And while this trend toward design automation and inclusion of more non-coders into development makes sense for start-ups and Web 2.0 greenfield innovators, the fruits of this broadening portfolio of possibilities will soon benefit SMBs and enterprises as they embrace software as a service (SaaS) and on-demand delivery of applications and integration services. SaaS also accelerates the ability to mash-up and use the services provided from communities of functional interest and from vertical industry niches. That is to say that those hosting organizations interested in proving on-demand applications will increasingly provide the tooling to create and adapt applications all the more appealing to more businesses.

The road from application service innovation to full production, as I mentioned, is already rapidly compressing. A great example of this compression effect comes from Bungee Labs' Bungee Connect offering, which debuted at Web 2.0 Expo. Another way of describing Bungee Connect is software development and deployment as a service (SDDS). Bungee Connect combines the virtues of online web application development with a near-real-time test and debug capability and with a click-to-host service that — now here's the rub — costs the developer next to nothing to get into full production.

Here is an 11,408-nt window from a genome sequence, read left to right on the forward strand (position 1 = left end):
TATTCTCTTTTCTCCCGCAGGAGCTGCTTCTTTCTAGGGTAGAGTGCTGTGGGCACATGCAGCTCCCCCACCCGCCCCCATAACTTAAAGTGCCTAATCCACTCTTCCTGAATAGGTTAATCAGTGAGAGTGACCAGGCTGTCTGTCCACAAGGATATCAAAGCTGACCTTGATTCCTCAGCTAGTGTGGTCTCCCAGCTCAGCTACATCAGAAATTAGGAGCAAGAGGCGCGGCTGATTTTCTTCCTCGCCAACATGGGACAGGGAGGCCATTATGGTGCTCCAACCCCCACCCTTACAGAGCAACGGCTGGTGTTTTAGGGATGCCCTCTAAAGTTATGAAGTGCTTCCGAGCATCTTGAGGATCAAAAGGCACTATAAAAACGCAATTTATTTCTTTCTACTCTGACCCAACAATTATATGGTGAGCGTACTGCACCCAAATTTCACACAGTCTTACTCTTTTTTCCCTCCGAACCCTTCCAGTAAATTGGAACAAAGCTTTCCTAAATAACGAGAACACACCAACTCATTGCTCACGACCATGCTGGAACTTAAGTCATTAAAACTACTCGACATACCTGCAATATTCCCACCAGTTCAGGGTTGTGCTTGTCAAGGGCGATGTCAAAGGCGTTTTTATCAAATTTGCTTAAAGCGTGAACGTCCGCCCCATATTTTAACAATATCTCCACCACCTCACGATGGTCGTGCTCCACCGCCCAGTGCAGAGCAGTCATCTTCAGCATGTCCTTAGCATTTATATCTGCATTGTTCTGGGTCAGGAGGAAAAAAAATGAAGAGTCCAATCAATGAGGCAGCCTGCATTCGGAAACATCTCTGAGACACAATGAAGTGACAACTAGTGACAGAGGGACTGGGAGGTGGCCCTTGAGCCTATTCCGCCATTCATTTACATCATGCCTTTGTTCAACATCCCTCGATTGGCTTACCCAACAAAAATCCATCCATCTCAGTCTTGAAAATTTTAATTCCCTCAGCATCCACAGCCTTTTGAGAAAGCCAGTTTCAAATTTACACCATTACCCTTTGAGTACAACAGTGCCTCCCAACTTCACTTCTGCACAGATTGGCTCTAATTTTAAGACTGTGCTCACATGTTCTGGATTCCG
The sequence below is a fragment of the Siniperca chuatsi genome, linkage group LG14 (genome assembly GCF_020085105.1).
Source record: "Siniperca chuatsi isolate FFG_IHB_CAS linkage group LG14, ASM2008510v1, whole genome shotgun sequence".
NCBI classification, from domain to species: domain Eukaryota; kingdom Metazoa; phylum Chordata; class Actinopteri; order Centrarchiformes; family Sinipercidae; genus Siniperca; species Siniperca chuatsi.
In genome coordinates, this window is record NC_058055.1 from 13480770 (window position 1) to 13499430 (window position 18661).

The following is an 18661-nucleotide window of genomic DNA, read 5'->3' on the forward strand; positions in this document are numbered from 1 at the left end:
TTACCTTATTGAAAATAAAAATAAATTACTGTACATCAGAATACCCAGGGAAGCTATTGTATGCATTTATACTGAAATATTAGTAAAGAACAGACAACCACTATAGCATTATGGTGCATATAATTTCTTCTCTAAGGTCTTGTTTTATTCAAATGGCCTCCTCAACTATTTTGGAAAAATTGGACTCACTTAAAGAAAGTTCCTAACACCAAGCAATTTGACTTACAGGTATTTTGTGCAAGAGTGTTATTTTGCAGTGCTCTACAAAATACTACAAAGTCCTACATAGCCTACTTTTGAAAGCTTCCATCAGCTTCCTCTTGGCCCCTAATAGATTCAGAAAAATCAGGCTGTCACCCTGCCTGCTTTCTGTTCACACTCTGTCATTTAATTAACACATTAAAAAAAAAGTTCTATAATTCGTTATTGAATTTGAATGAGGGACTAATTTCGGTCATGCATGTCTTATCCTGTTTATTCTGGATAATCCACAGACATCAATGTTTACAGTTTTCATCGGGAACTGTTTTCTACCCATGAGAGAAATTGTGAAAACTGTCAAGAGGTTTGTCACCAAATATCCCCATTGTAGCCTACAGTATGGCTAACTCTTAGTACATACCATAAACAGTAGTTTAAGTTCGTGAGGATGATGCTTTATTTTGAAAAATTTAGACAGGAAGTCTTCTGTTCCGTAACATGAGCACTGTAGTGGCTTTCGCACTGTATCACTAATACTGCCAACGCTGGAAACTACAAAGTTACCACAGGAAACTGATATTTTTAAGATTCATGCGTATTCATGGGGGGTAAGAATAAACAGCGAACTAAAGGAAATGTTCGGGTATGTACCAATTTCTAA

Here's an offering that recognizes that new business models that vastly expand the universe of web services players is what the web is all about. The Bungee Connect service began allowing beta use access on May 1. Developers may register to participate in the early-access beta program.

Bungee Connect gives developers WSYWIG, drag-and-drop, rich Ajax interface creation tools online. Those familiar with scripting and web applications development can begin creating web applications from a library of Bungee functions, or create their own services, or mash-up ones from a core of providers: Amazon, Google,, Yahoo!, Real Networks, Windows Live, PayPal, and eBay.

The cost for the use of the tools, testing, and then hosting is free, and the subscription cost for the at-scale hosting only kicks in based on the use of the application by end users. Low use means low costs, and high use means a predictable measure of the proceeds goes to the development and hosting service. The hosting business stays with Bungee as the grid services provider while the applications ramp up into a sustainable business. Bungee collects rent — so to speak — based on use of the underlying infrastructure. Pay as you grow.

The net effect of these trends and examples is that the time, cost and risk of going from design to full production are deeply compressed. We are entering a period on unmatched applications, services, and media creativity.

Shouldn't you and your company be a part of it?